Girls at risk in Horn of Africa as drought crisis continues16 February 2022
Girls are at risk of sexual exploitation, child marriage and other rights violations as communities across the Horn of Africa face one of the most severe droughts in more than 30 years.
Halima and her friends stand outside their school in Kilifi county.
More than 13 million people in Ethiopia, Kenya and Somalia are waking each day to face high levels of acute food insecurity and severe water shortages after three successive failed rainy seasons. With loss of life on a devastating scale now a real risk, families are resorting to desperate measures to survive, with children and girls hardest hit.
Stephen Omollo, Plan International’s CEO, said: “This drought and the resulting consequences come as many families and communities struggle to recover from the impact of previous crises, whether the COVID-19 pandemic, ongoing conflict or desert locusts. These are all creating huge humanitarian needs in a region which has been suffering from shock after shock, for multiple years.”
Girls are at greater risk of violence and exploitation
In some communities, child marriage is on the rise as more families have resorted to marrying their daughters to obtain dowry payments and relieve pressure on household resources.
One13-year-old girl living in Somalia told Plan International that her biggest fear is being sent to the city to work or being married off in exchange for money.
“Whenever I see a man speaking with my mother, I get scared thinking that I am the deal,” she said.
In other communities, as families have to travel longer distances for work or to obtain food, parents have stopped sending girls to school, so they can help with household responsibilities, whether taking care of the family or sending them instead to either go look for food, water or work. This, in turn, has placed girls and young women at greater risk of sexual violence, exploitation, and abuse.
One teacher in Kenya’s Tana River County told Plan International that she now teaches classes that do not have a single girl present, since many of them are out looking for food and water or are taking care of their homes while their parents are away.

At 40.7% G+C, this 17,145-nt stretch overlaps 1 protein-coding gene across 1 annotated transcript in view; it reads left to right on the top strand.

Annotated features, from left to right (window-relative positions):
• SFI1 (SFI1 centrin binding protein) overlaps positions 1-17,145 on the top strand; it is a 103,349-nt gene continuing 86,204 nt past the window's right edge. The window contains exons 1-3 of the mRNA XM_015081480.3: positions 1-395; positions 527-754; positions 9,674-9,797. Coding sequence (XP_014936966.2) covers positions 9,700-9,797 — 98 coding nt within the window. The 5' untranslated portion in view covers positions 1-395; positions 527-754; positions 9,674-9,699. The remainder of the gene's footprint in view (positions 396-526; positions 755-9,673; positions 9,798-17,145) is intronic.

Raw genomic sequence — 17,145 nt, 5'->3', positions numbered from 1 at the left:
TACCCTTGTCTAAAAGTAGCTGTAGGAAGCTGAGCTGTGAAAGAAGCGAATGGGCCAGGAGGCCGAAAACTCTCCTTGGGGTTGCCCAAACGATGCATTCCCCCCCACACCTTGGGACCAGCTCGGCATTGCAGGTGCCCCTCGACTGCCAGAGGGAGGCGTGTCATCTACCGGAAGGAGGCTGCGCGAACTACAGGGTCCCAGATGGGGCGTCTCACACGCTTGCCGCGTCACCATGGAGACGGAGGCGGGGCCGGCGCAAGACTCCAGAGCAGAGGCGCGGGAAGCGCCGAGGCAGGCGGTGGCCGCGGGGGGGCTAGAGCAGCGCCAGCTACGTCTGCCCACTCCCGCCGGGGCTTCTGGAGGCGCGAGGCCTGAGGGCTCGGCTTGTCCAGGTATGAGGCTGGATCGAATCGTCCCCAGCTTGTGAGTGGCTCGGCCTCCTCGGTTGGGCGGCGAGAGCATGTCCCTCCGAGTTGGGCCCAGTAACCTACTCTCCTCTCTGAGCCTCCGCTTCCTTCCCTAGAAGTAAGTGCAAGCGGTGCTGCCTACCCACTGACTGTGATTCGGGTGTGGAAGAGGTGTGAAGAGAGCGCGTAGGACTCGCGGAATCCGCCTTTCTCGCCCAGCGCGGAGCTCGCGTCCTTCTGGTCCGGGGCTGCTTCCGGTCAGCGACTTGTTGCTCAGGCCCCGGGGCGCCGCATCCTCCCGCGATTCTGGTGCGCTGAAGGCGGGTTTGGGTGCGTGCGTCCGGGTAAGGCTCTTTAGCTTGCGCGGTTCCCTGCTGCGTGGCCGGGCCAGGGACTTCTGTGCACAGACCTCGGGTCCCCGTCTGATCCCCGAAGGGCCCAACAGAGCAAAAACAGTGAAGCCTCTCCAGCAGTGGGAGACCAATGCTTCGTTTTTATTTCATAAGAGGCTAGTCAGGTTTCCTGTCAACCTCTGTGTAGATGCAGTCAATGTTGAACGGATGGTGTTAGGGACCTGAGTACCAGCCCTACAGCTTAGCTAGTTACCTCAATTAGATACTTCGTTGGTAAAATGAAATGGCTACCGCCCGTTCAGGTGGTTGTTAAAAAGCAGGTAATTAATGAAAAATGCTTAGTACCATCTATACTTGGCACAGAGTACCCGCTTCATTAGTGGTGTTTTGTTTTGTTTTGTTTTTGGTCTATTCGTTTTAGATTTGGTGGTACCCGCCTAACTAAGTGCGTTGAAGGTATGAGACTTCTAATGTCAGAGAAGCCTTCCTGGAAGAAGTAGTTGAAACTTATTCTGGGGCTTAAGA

The child rights’ organisation has spoken to girls, some as young as 11 or 12, saying they are being exploited by older men in exchange for food, water or money.
One 15-year-old from Kenya said: “This year has been the toughest year ever for girls as the lack of water and food makes some girls offer sexual activities in exchange for sanitary pads, food and clean water.”
“The time to act is now. Unless humanitarian support is urgently scaled up, girls and young women will be the hardest hit by drought, facing the double risk of child marriage, gender-based violence and sexual exploitation, as well as hunger and malnutrition,” warned Omollo.
Girls are at risk of malnutrition
Adolescent girls, along with children under the age of five, are particularly vulnerable to malnutrition, which has significant impacts on brain development, which undermines educational attainment, health, and ability to earn a living.
Malnutrition also poses particular threats to adolescent girls and women who are pregnant and breastfeeding. These girls and women are at an increased risk of miscarriage and maternal mortality and face risks of stillbirth, new-born deaths, low birth weight and stunting for their children, leading to an intergenerational cycle of malnutrition.
Plan International is working in Kenya, Ethiopia and Somalia providing urgent support to communities including trucking water to communities, providing school feeding programmes to schools, child protection and water, sanitation and hygiene programmes.
The organisation has a funding target of 8 million euros for its Horn of Africa emergency response – currently underfunded by 6.2 million euros – in order to reach even more girls and their families, who have been caught up in this crisis.